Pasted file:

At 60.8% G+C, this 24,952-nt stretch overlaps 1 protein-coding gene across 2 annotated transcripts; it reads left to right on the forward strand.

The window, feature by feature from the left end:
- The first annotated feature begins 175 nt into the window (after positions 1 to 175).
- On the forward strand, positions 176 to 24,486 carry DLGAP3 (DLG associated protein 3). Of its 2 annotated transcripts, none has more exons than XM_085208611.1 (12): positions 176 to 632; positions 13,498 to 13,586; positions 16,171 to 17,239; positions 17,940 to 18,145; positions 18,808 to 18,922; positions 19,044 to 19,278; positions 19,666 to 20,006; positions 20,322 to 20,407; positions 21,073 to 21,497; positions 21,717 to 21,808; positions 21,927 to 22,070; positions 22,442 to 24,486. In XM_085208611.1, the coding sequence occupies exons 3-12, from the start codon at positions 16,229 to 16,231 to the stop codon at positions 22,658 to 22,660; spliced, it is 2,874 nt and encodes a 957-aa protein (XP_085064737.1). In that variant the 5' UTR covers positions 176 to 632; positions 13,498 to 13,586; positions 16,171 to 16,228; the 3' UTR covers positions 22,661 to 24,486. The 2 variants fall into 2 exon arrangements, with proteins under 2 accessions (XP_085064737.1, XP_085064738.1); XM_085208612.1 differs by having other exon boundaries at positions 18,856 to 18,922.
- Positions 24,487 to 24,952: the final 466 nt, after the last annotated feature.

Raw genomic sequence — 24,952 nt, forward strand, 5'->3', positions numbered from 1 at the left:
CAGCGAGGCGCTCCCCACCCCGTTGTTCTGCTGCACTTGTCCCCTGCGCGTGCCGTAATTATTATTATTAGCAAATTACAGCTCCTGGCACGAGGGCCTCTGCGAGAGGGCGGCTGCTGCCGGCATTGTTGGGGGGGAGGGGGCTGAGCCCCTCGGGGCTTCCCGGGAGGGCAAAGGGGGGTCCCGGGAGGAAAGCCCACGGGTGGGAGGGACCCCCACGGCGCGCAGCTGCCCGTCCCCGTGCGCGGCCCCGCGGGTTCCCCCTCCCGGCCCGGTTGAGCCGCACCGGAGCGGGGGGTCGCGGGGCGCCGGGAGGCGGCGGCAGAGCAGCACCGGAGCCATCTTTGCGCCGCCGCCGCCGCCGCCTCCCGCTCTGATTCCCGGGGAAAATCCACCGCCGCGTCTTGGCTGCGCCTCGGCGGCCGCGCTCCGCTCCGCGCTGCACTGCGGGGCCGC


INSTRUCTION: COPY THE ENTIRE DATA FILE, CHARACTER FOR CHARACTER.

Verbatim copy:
At 60.8% G+C, this 24,952-nt stretch overlaps 1 protein-coding gene across 2 annotated transcripts; it reads left to right on the forward strand.

The window, feature by feature from the left end:
- The first annotated feature begins 175 nt into the window (after positions 1 to 175).
- On the forward strand, positions 176 to 24,486 carry DLGAP3 (DLG associated protein 3). Of its 2 annotated transcripts, none has more exons than XM_085208611.1 (12): positions 176 to 632; positions 13,498 to 13,586; positions 16,171 to 17,239; positions 17,940 to 18,145; positions 18,808 to 18,922; positions 19,044 to 19,278; positions 19,666 to 20,006; positions 20,322 to 20,407; positions 21,073 to 21,497; positions 21,717 to 21,808; positions 21,927 to 22,070; positions 22,442 to 24,486. In XM_085208611.1, the coding sequence occupies exons 3-12, from the start codon at positions 16,229 to 16,231 to the stop codon at positions 22,658 to 22,660; spliced, it is 2,874 nt and encodes a 957-aa protein (XP_085064737.1). In that variant the 5' UTR covers positions 176 to 632; positions 13,498 to 13,586; positions 16,171 to 16,228; the 3' UTR covers positions 22,661 to 24,486. The 2 variants fall into 2 exon arrangements, with proteins under 2 accessions (XP_085064737.1, XP_085064738.1); XM_085208612.1 differs by having other exon boundaries at positions 18,856 to 18,922.
- Positions 24,487 to 24,952: the final 466 nt, after the last annotated feature.

Raw genomic sequence — 24,952 nt, forward strand, 5'->3', positions numbered from 1 at the left:
CAGCGAGGCGCTCCCCACCCCGTTGTTCTGCTGCACTTGTCCCCTGCGCGTGCCGTAATTATTATTATTAGCAAATTACAGCTCCTGGCACGAGGGCCTCTGCGAGAGGGCGGCTGCTGCCGGCATTGTTGGGGGGGAGGGGGCTGAGCCCCTCGGGGCTTCCCGGGAGGGCAAAGGGGGGTCCCGGGAGGAAAGCCCACGGGTGGGAGGGACCCCCACGGCGCGCAGCTGCCCGTCCCCGTGCGCGGCCCCGCGGGTTCCCCCTCCCGGCCCGGTTGAGCCGCACCGGAGCGGGGGGTCGCGGGGCGCCGGGAGGCGGCGGCAGAGCAGCACCGGAGCCATCTTTGCGCCGCCGCCGCCGCCGCCTCCCGCTCTGATTCCCGGGGAAAATCCACCGCCGCGTCTTGGCTGCGCCTCGGCGGCCGCGCTCCGCTCCGCGCTGCACTGCGGGGCCGC